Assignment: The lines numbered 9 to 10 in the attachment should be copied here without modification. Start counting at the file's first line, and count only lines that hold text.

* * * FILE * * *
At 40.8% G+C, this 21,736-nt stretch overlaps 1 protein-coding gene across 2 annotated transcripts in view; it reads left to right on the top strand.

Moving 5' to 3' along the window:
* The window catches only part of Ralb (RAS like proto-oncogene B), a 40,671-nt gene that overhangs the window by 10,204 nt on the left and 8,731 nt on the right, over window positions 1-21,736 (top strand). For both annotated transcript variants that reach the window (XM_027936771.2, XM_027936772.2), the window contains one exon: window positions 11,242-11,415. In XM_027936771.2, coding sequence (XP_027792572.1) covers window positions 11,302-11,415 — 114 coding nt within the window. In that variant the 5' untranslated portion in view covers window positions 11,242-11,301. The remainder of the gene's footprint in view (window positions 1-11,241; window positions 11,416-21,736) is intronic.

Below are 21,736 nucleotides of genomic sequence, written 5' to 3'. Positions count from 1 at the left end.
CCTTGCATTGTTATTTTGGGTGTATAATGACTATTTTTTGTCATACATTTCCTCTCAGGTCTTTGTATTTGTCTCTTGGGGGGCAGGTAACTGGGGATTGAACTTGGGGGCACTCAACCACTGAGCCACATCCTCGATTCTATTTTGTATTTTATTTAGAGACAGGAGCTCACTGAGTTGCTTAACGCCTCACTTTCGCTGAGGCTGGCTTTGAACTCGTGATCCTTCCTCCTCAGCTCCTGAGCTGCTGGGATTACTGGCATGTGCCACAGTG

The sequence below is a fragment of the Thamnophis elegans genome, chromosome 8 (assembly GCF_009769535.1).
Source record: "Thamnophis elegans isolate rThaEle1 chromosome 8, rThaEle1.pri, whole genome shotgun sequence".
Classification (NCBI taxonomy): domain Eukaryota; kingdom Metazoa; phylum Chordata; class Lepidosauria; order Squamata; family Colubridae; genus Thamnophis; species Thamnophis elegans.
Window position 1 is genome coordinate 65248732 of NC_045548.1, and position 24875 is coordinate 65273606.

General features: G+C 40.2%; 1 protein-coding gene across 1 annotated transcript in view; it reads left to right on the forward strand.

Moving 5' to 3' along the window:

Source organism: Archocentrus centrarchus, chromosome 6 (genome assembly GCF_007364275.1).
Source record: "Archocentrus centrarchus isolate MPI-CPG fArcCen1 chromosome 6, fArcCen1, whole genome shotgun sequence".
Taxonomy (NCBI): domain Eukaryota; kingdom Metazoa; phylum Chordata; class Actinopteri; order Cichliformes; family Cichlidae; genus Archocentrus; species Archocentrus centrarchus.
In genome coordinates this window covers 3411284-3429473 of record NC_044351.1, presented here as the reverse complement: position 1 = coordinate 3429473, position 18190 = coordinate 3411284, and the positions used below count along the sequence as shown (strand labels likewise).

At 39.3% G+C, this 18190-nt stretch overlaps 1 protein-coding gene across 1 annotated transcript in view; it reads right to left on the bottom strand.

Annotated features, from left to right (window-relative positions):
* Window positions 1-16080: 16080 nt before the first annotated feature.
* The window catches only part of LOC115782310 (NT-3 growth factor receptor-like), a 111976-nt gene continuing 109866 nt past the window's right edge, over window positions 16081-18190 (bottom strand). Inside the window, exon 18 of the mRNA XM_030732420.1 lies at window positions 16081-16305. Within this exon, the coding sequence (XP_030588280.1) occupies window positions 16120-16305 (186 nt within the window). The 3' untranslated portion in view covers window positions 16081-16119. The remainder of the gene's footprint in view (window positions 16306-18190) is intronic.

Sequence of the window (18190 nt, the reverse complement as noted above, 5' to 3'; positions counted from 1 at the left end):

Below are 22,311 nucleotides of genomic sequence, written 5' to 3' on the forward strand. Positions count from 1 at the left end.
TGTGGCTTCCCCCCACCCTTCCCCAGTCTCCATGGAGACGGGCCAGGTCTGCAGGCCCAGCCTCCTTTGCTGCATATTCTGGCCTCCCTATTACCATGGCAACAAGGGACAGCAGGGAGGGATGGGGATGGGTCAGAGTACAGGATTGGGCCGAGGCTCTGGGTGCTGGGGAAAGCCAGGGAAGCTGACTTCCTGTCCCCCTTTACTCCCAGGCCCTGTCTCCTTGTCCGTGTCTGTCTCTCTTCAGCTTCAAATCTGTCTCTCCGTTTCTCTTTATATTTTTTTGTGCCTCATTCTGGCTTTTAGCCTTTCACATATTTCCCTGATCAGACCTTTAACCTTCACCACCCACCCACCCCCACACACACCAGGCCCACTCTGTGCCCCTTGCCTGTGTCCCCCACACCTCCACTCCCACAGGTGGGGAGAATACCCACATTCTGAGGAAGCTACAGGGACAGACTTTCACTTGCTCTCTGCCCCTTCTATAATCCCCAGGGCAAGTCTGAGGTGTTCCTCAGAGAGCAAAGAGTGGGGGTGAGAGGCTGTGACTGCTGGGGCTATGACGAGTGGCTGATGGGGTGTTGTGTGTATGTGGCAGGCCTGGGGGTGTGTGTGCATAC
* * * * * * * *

Window position 1 is genome coordinate 65248732 of NC_045548.1, and position 24875 is coordinate 65273606.

General features: G+C 40.2%; 1 protein-coding gene across 1 annotated transcript in view; it reads left to right on the forward strand.